scandal

In Oversight Role, House Democrats Aim for Both Check and Balance
Investigating the president carries risks for incoming House majority

Incoming House Oversight ranking member Elijah E. Cummings envisions a two-pronged approach to investigating President Donald Trump — focusing on his personal business dealings, including whether they implicate the president’s campaign in colluding with Russia, and probing the “harm” he says Trump has inflicted on the foundations of American democracy. (Tom Williams/CQ Roll Call file photo)

Rep. Elijah E. Cummings has seen the headlines. The 12-term Maryland Democrat, who in January will take control of the House Oversight and Government Reform Committee, knows he has the power to become President Donald Trump’s worst nightmare. For now, he’s taking a more measured approach.

“A nightmare has to be in the eyes of the beholder,” Cummings said in a recent interview. “If a nightmare comes with me doing my job that I’m sworn to do, so be it.”

Lame-Duck GOP Rep: Trump ‘Doesn’t Know What’s About to Hit Him’
With Democrats taking over the House, Joe Barton says Trump and GOP will be buried under oversight

Texas Republican Rep. Joe Barton said President Donald Trump is in for a “rude awakening” come Jan. 3. (Tom Williams/CQ Roll Call file photo)

Rep. Joe Barton has a warning for President Donald Trump and the GOP: Brace yourselves.

The Texas Republican, who is retiring in January at the end of his 17th term, said the president is in for a “rude awakening” on Jan. 3, when the 116th Congress is sworn in and Democrats take back the House majority.

Trump’s Action-Packed Week Previews a Wild Year Ahead
‘They would be impeachable offenses,’ Nadler says of campaign finance violations

President Donald Trump argues about border security with House Minority Leader Nancy Pelosi, D-Calif., as Vice President Mike Pence sits nearby in the Oval Office on Dec. 11. (Photo by Mark Wilson/Getty Images)

ANALYSIS | Democratic hands in Washington spent the 2017 holiday season musing at cocktail parties about how little they would miss Donald Trump's first year in office, only to be shocked by an even more chaotic 2018.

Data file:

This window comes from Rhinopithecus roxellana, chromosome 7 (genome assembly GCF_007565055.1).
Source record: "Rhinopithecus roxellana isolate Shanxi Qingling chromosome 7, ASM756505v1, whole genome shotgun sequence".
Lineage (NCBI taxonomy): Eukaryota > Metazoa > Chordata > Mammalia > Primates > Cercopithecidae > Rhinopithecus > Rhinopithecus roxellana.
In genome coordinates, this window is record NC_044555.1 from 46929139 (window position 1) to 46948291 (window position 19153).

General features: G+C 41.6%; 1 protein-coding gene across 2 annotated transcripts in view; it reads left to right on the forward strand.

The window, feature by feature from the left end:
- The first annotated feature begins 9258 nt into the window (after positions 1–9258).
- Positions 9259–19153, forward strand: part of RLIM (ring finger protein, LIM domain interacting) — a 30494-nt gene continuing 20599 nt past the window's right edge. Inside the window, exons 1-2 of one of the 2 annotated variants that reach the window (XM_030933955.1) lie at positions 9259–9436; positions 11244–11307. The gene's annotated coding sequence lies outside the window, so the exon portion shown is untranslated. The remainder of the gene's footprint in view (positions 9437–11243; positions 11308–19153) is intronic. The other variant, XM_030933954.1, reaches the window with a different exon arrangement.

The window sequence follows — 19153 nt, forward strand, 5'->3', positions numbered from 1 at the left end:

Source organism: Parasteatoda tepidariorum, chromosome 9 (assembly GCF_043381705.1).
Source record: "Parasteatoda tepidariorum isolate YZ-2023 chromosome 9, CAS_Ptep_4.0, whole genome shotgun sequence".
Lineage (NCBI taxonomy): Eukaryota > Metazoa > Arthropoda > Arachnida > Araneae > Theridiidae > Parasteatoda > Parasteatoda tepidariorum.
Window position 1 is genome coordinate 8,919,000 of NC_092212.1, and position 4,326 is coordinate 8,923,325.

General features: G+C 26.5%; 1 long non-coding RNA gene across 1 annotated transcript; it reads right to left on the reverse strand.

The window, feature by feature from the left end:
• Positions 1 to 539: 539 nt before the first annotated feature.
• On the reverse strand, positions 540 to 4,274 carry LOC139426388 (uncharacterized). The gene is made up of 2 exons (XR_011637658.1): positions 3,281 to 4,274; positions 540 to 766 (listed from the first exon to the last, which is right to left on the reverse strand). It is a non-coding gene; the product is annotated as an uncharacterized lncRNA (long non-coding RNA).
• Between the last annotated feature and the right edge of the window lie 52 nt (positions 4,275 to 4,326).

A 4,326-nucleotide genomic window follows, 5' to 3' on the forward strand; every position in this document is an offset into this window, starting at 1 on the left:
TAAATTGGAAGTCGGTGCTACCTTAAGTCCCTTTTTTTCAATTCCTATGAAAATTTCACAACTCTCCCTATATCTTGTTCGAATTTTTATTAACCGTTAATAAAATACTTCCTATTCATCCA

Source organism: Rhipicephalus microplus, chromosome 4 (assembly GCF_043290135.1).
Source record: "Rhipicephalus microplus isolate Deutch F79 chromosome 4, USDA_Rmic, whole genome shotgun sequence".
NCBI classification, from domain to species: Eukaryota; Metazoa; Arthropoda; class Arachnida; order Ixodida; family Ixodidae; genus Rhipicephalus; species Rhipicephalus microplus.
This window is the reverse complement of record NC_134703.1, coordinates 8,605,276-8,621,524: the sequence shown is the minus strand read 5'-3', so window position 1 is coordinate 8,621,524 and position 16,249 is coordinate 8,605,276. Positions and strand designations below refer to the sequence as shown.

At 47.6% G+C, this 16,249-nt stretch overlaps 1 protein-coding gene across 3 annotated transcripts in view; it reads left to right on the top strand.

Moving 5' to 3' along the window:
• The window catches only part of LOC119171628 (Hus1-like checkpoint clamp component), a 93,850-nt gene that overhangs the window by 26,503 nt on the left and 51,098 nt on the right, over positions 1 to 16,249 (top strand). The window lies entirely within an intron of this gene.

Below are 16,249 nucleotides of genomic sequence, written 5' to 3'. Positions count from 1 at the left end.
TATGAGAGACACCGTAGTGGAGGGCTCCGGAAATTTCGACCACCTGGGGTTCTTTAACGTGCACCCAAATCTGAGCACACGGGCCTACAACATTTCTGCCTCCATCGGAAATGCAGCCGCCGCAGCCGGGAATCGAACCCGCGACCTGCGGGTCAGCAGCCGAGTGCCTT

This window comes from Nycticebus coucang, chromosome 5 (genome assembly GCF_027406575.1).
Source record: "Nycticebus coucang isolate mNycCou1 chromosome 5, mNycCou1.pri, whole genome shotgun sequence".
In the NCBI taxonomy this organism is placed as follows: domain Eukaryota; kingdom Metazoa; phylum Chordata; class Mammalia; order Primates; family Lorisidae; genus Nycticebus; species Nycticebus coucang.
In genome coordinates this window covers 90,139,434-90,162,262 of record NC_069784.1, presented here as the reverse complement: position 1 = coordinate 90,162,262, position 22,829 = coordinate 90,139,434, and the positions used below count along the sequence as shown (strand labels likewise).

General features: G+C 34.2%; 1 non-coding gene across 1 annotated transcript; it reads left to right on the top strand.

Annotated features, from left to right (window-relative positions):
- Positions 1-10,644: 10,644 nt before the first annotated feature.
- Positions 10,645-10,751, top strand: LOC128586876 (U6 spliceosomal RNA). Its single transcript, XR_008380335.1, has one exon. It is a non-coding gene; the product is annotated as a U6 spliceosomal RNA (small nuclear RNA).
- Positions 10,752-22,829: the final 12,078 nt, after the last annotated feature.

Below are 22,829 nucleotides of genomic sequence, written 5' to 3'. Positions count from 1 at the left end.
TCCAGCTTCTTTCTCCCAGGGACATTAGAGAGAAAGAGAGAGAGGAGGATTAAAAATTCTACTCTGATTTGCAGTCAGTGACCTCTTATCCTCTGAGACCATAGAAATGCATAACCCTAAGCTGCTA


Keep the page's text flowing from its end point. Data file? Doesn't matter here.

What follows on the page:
Just wait until they see 2019.

Rep. Kihuen Preps Vegas City Council Run After Sexual Harassment Case Ends Congressional Career
Nevada Democrat’s congressional career cut short after sexual harassment controversy

Rep. Ruben Kihuen, D-Nev., left, is preparing a Las Vegas city council run, according to documents he filed with the IRS this week. (Bill Clark/CQ Roll Call file photo)

Rep. Ruben Kihuen, who will leave Congress after just one term, is taking steps to run for Las Vegas city council, according to files submitted to the IRS.

A House Ethics subcommittee reported in November that Kihuen, a Nevada Democrat, had sexually harassed women who worked with him.

Trump Breaks Silence on Cohen Sentencing, Returns to Mexico Wall Claim
‘I never directed Michael Cohen to break the law,’ president claims

President Donald Trump talks to reporters before leaving the White House on a rainy day in October. (Chip Somodevilla/Getty Images file photo)

As federal investigators appear to be moving closer and closer to his doorstep, President Donald Trump broke his silence on several new legal developments but he returned Thursday to his familiar contention that Mexico will pay for his southern border wall.

First on Wednesday, Trump’s former personal attorney and “fixer,” Michael Cohen, was sentenced to three years in prison for campaign finance violations that he said his former client ordered. Later in the day, prosecutors signaled that the National Enquirer’s parent company, American Media Inc., had flipped, meaning the company and its executives are cooperating with federal officials.